Summary: The great expansion of the US military, begun by Reagan and boosted by GW Bush after 9/11, has shifted into retreat due to the lack of threatening great powers and the end of our mad occupations of Iraq and Afghanistan. Now begins the equally fierce papers war to determine what gets cut in our vast armed forces. Experience suggests that our dysfunctional military will cut muscle, not fat.
This is the second in a series about the leadership of the US military, the people who will determine the effectiveness of our military in the ago of 4th generation war. (1st of 2 posts today.)
“It is a commonplace observation that work expands so as to fill the time available for its completion.”
— Opening sentence of “Parkinson’s Law“, The Economist, 19 November 1955. He describes Britain’s creation of “a magnificent Navy on land” to replace its fleet.
Parkinson wrote using data from long ago. Let’s shift forward to today, with a recommended reading about our billion-dollar-per-year national defense system: “Pentagon bureaucracy grows as troops are cut” by Tara Copp (Washington Examiner, 25 January 2015). To understand this strange but sad phenomenon we have an analysis by a guest author with experience in these matters..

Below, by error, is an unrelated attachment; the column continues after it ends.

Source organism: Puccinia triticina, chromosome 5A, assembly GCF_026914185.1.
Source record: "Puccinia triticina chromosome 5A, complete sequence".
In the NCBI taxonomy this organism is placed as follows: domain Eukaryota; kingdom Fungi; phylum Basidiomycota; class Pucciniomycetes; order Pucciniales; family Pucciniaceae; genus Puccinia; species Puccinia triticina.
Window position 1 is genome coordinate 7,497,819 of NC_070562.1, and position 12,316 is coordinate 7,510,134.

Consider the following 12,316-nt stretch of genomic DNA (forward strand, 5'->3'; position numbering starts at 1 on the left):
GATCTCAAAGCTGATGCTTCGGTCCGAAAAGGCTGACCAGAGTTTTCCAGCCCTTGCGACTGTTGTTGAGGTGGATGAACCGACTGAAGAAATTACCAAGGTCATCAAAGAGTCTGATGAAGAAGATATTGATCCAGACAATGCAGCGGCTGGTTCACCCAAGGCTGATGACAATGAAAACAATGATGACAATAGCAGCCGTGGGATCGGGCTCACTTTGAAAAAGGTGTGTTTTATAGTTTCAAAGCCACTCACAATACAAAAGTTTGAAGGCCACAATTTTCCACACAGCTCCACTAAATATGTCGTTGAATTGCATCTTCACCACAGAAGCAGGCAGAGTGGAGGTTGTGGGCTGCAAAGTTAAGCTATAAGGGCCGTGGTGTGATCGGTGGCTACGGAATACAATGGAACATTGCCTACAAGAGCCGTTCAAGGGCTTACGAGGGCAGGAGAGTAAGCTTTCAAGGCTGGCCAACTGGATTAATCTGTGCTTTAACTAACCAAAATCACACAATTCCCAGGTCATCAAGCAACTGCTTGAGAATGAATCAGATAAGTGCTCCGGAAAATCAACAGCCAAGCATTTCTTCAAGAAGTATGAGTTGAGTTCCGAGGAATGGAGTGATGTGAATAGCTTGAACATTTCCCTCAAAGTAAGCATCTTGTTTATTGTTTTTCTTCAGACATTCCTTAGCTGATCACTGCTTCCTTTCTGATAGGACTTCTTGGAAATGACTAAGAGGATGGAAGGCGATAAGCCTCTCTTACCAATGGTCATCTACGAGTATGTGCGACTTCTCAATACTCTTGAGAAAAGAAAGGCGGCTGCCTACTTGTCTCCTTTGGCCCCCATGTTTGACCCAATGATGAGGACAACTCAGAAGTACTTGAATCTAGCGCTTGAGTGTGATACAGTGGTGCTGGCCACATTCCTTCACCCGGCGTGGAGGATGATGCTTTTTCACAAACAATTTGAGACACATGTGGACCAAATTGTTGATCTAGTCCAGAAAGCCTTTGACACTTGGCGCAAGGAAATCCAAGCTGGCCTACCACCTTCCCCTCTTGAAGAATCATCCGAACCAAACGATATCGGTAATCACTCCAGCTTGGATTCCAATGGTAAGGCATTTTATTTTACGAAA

“Why does the force continue to grow?
Because the tail wags the dog.”
By Danny Hundley (Colonel, USMC, retired).
During the 8 years I worked in Manpower (Officer Assignment Branch) at Headquarters Marine Corps I helped develop the Joint Duty Assignment Management Information System. I know that if the military did not have some of the best Manpower processes in the world, the bureaucracy would be much worse than it is now.
So how is the tail is wagging the dog? Manpower is being cut by the bureaucrats without regard to mission. The services attempt to take into account the mission requirements when making cuts but the Congress does not. It just says cut. Also, the Congress continually legislates new requirements that necessitates growing staff to answer the mail. For example, when Goldwater-Nichols became law, the Congress had many requirements for annual reports.
These reports were never required before. To make matters worse, many of the reports required the services to keep data that it had never been required to keep before. Goldwater-Nichols was many years ago but the politics and off-the-cuff requirements still come faster than any physical capability to react. Anyone who understands what is required to maintain proper personnel requirements to meet mission, knows the ability to do a mission is easily destroyed when manpower cuts are required without sufficient time to determine impact to mission.
We can tear down proper manpower structure for military organizations much more quickly than we can build it, especially when we do not properly consider standing down mission requirements as we cut.